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Preserves of Sonoma State University Integrate Environment, Art and Science

Dancers perform in "Soundscape Project."
Dancers perform in "Soundscape Project."
FOR IMMEDIATE RELEASE
December 6, 2013

Rohnert Park, CA – Hundreds of people from the community and Sonoma State University gathered in Weill Hall earlier today to watch the unique encore performance of the “Soundscape Project,” as well as to listen to a panel of its collaborators – including world renowned bio-acoustician Dr. Bernie Krause.

The “Soundscape Project” was a dance showcase choreographed to a soundtrack of the natural sounds and voices of Sonoma State University’s Preserves that seamlessly blended the environment, engineering science and art into one cohesive ecosystem. The project was largely inspired by the Preserves’ unique habitats, wildlife and sounds.

Nestled within the beauty of Sonoma County’s natural landscape, the Preserves consist of three sites that contain a boundless amount of natural life, serving as Sonoma State’s outdoor classrooms for environmental education, observations and research.

Preserves Director Claudia Luke said she was inspired to create the Soundscape Project when she took a tour of Weill Hall shortly after visiting one of the Preserves, the Fairfield Osborn Preserve on Sonoma Mountain.

“I look for ways to engage students from all disciplines and backgrounds in the most crucial issue of our time: the environment,” said Luke. “The idea – to grant the sounds of nature at our Preserves the same reverence we give to the sounds of a classical orchestra – blossomed into a true collaboration between the arts and sciences.”

“One of the most pristine places to record is in Sonoma County, and the Preserves are in our own backyard,” said Krause, whose recordings of the Preserves’ natural sounds accompanied the dancers. “They’re wonderful places for people to record and listen. I would encourage anyone, whether they record it or simply use their ears, to listen to the beautiful sounds of Sonoma County.”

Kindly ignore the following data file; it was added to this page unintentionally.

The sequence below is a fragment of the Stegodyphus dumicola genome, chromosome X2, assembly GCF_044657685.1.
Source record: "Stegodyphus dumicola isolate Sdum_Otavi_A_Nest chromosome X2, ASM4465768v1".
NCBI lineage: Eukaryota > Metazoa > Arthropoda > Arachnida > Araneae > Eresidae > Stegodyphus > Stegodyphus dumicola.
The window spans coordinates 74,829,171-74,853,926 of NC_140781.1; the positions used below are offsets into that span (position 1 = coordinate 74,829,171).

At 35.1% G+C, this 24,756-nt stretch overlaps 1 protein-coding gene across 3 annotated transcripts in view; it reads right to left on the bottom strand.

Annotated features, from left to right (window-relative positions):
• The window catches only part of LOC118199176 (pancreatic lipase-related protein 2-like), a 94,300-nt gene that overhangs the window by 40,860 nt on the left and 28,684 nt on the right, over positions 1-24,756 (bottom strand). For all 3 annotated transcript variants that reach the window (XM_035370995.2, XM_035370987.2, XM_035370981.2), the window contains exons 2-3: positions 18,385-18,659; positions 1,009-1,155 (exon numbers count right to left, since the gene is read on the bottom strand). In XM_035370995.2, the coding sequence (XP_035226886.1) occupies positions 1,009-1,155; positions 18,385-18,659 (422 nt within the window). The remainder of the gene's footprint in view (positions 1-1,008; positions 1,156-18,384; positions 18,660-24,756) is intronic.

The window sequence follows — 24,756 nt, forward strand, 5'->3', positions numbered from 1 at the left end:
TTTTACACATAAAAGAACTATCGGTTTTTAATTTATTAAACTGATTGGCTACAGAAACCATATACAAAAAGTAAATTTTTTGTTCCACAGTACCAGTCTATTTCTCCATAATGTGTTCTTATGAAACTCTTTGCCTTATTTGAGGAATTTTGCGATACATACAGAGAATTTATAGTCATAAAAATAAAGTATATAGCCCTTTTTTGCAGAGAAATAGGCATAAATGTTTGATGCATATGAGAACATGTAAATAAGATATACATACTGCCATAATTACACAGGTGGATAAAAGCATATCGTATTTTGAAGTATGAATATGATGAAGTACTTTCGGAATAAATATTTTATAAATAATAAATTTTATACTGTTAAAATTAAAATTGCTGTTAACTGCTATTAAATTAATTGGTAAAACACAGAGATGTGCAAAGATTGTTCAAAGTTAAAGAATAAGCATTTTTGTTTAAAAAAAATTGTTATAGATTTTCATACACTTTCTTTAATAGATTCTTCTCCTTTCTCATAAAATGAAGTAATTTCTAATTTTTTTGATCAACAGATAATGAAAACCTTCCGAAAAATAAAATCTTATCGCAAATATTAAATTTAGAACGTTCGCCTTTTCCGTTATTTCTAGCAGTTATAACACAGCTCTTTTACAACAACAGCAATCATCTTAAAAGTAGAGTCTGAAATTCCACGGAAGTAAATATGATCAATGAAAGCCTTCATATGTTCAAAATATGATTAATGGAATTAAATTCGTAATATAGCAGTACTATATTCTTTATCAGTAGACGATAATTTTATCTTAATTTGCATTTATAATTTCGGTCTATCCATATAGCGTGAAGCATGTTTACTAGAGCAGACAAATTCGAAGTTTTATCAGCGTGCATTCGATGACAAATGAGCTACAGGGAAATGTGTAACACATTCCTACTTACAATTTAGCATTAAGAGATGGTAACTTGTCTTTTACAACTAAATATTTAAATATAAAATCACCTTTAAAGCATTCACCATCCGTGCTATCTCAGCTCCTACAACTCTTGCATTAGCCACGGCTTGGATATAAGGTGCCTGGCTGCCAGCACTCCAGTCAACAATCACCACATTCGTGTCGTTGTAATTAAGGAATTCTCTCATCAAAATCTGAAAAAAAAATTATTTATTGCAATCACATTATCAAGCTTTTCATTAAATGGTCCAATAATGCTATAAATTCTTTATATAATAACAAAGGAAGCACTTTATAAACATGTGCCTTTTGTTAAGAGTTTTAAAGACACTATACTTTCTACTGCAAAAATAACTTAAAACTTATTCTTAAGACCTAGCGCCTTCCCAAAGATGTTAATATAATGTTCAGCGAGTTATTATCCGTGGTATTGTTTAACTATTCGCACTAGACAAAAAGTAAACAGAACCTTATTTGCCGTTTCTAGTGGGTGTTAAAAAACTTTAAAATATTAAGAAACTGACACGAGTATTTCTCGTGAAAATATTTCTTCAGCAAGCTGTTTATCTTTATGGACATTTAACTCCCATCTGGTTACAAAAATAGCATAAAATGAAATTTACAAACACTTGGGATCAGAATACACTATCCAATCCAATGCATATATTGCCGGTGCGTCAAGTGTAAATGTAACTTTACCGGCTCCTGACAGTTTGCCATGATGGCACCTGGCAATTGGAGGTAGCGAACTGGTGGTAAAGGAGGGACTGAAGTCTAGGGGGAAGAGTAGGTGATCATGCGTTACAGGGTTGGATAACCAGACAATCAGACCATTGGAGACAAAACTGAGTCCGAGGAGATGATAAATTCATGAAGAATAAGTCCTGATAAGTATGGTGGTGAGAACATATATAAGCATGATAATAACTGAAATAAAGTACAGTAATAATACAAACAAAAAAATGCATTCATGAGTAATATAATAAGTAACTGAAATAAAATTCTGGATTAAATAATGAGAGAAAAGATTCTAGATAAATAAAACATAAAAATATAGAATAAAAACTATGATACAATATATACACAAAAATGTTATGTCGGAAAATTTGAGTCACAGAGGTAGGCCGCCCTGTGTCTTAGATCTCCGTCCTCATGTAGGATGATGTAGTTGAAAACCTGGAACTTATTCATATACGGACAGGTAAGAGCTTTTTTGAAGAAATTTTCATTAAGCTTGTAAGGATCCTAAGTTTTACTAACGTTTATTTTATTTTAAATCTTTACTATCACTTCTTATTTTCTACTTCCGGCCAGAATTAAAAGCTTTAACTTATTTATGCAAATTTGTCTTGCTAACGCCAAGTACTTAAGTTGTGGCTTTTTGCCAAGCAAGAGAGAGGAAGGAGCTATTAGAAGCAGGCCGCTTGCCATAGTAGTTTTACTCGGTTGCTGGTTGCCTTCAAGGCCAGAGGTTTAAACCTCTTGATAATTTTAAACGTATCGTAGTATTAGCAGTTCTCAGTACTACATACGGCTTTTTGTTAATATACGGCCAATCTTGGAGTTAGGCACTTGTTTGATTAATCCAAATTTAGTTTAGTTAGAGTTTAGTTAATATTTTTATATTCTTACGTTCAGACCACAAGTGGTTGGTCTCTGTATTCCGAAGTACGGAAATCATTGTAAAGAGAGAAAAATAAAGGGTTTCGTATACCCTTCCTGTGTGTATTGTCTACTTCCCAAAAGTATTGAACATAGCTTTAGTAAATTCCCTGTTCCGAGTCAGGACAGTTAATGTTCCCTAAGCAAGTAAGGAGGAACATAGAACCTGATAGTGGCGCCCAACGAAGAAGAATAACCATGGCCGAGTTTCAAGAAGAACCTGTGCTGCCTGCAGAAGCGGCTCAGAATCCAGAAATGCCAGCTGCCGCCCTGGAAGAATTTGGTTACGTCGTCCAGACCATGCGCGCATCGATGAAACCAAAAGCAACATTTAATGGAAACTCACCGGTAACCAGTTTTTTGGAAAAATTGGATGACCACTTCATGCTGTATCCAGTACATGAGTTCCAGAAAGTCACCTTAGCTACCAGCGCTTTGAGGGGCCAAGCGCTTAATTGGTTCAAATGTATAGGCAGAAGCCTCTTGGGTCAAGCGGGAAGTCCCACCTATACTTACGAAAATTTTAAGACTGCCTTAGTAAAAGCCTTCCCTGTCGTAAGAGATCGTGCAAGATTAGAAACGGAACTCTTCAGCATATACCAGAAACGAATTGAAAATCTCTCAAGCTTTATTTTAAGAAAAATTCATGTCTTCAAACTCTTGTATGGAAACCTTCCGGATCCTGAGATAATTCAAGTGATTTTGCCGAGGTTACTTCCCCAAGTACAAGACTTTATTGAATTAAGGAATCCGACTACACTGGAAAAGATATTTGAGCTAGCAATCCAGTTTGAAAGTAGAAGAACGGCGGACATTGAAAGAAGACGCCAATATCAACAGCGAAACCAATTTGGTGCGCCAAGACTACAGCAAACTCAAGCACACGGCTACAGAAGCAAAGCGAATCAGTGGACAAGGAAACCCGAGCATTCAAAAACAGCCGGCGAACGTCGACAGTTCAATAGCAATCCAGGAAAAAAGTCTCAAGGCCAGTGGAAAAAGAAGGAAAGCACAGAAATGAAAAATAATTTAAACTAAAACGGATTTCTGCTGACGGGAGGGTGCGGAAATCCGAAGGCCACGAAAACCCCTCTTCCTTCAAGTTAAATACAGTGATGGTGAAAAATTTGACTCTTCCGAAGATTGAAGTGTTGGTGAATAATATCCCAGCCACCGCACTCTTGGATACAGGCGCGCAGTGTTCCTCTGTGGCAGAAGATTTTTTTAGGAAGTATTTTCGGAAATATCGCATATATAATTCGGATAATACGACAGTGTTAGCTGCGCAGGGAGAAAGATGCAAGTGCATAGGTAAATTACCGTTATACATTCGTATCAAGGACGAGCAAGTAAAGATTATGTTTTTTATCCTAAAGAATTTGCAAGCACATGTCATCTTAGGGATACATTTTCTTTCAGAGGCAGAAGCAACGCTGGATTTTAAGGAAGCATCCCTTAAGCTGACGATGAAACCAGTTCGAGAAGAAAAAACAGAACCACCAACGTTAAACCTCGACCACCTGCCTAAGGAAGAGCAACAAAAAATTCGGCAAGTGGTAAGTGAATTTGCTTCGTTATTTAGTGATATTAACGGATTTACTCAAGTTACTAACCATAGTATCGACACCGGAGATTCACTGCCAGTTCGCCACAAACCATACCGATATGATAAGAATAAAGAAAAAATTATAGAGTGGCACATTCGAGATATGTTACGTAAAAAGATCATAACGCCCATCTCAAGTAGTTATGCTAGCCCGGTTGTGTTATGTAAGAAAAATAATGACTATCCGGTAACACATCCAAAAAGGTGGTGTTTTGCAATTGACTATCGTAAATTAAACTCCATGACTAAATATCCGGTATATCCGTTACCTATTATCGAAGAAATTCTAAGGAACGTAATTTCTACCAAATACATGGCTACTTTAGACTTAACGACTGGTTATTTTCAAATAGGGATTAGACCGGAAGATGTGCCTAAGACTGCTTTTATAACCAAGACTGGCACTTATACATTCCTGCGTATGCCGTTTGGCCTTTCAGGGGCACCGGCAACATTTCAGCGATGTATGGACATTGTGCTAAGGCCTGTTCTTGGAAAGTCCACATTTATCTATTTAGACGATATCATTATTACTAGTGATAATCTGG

Barbara Mackenzie, a member of the Osher Lifelong Learning Institute advisory board, said that her deep involvement with Sonoma State University motivated her to become a trained volunteer naturalist for the Preserves.

“There’s a connection between the community, the university and the landscape, but these connections haven’t always been made,” said her husband Jake Mackenzie, a 17-year Rohnert Park city council member and chair of the Russian River Watershed Association. “This integration was a brave effort. The more we can have this sort of work, the more students will realize how it is all connected.”

The project was funded in part through the Green Music Center’s Academic Integration Grant and a Sonoma County Community Foundation Grant.

“Working on this project changed the way we hear the world,” said Kristen Daley, chair of the Theatre Arts and Dance Department and a choreographer of the project. “In creating this work, we deeply explored the sounds, terrain and stories of the Preserves, in an attempt to say something meaningful about this sacred place.”

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About the Preserves

The Sonoma State University Preserves provide lands, facilities, databases and programs that inspire participation, collaboration and innovation in education and research. Preserve lands and facilities are available for use by all persons engaged in investigation and learning in the arts and sciences.

The Preserves are owned and managed by Sonoma State University and administered by the School of Science and Technology as a campus-wide resource. The staff includes a Director, Reservation Manager and Education Coordinator, and Sonoma State students employed through the SSU Instructionally Related Activities (IRA). Over 30 dedicated volunteers serve as docents in education programs and on land management crews.

The Preserves are supported by private donors. Programs and operations are primarily supported by donations and endowments. Many community members choose to support the Preserves through generous and continued donations during the annual fund drive. These donations help maintain annual projects and are imperative to the daily operation of programs. The generosity of the Friends of the Preserves makes it possible to continue its mission and achieve its goals. For more information about donation opportunities, see Donate to Preserves.

The Preserves are CSU Field Stations and Marine Laboratories and members of the Organization of Biological Field Stations.

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